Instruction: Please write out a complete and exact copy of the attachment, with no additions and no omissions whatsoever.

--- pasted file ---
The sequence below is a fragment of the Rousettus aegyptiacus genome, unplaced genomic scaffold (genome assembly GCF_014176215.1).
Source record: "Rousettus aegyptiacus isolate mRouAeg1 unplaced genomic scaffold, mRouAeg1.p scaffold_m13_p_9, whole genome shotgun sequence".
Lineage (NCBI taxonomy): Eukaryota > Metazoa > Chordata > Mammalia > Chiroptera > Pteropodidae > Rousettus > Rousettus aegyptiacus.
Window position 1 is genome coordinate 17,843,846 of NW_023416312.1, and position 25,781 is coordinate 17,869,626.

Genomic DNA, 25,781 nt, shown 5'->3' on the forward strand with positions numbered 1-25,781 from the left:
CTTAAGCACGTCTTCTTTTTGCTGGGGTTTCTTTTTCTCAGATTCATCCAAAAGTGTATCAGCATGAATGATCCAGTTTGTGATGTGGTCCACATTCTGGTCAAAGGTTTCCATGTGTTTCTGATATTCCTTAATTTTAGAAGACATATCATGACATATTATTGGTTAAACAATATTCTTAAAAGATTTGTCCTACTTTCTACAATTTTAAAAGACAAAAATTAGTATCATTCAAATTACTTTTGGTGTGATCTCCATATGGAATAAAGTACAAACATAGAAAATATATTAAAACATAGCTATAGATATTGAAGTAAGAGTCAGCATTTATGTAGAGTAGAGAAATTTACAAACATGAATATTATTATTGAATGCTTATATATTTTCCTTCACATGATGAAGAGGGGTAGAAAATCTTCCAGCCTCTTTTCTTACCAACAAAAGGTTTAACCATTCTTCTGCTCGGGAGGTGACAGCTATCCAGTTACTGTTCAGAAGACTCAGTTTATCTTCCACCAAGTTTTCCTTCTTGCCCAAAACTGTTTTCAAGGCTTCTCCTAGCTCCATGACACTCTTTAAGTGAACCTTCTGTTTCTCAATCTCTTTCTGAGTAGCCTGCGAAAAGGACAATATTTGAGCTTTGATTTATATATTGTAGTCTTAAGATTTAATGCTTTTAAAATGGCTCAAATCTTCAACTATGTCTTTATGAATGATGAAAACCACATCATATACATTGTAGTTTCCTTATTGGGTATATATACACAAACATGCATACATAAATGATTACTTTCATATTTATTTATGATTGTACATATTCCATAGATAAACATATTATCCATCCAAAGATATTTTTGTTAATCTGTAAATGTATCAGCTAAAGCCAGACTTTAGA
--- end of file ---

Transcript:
The sequence below is a fragment of the Rousettus aegyptiacus genome, unplaced genomic scaffold (genome assembly GCF_014176215.1).
Source record: "Rousettus aegyptiacus isolate mRouAeg1 unplaced genomic scaffold, mRouAeg1.p scaffold_m13_p_9, whole genome shotgun sequence".
Lineage (NCBI taxonomy): Eukaryota > Metazoa > Chordata > Mammalia > Chiroptera > Pteropodidae > Rousettus > Rousettus aegyptiacus.
Window position 1 is genome coordinate 17,843,846 of NW_023416312.1, and position 25,781 is coordinate 17,869,626.

Genomic DNA, 25,781 nt, shown 5'->3' on the forward strand with positions numbered 1-25,781 from the left:
CTTAAGCACGTCTTCTTTTTGCTGGGGTTTCTTTTTCTCAGATTCATCCAAAAGTGTATCAGCATGAATGATCCAGTTTGTGATGTGGTCCACATTCTGGTCAAAGGTTTCCATGTGTTTCTGATATTCCTTAATTTTAGAAGACATATCATGACATATTATTGGTTAAACAATATTCTTAAAAGATTTGTCCTACTTTCTACAATTTTAAAAGACAAAAATTAGTATCATTCAAATTACTTTTGGTGTGATCTCCATATGGAATAAAGTACAAACATAGAAAATATATTAAAACATAGCTATAGATATTGAAGTAAGAGTCAGCATTTATGTAGAGTAGAGAAATTTACAAACATGAATATTATTATTGAATGCTTATATATTTTCCTTCACATGATGAAGAGGGGTAGAAAATCTTCCAGCCTCTTTTCTTACCAACAAAAGGTTTAACCATTCTTCTGCTCGGGAGGTGACAGCTATCCAGTTACTGTTCAGAAGACTCAGTTTATCTTCCACCAAGTTTTCCTTCTTGCCCAAAACTGTTTTCAAGGCTTCTCCTAGCTCCATGACACTCTTTAAGTGAACCTTCTGTTTCTCAATCTCTTTCTGAGTAGCCTGCGAAAAGGACAATATTTGAGCTTTGATTTATATATTGTAGTCTTAAGATTTAATGCTTTTAAAATGGCTCAAATCTTCAACTATGTCTTTATGAATGATGAAAACCACATCATATACATTGTAGTTTCCTTATTGGGTATATATACACAAACATGCATACATAAATGATTACTTTCATATTTATTTATGATTGTACATATTCCATAGATAAACATATTATCCATCCAAAGATATTTTTGTTAATCTGTAAATGTATCAGCTAAAGCCAGACTTTAGA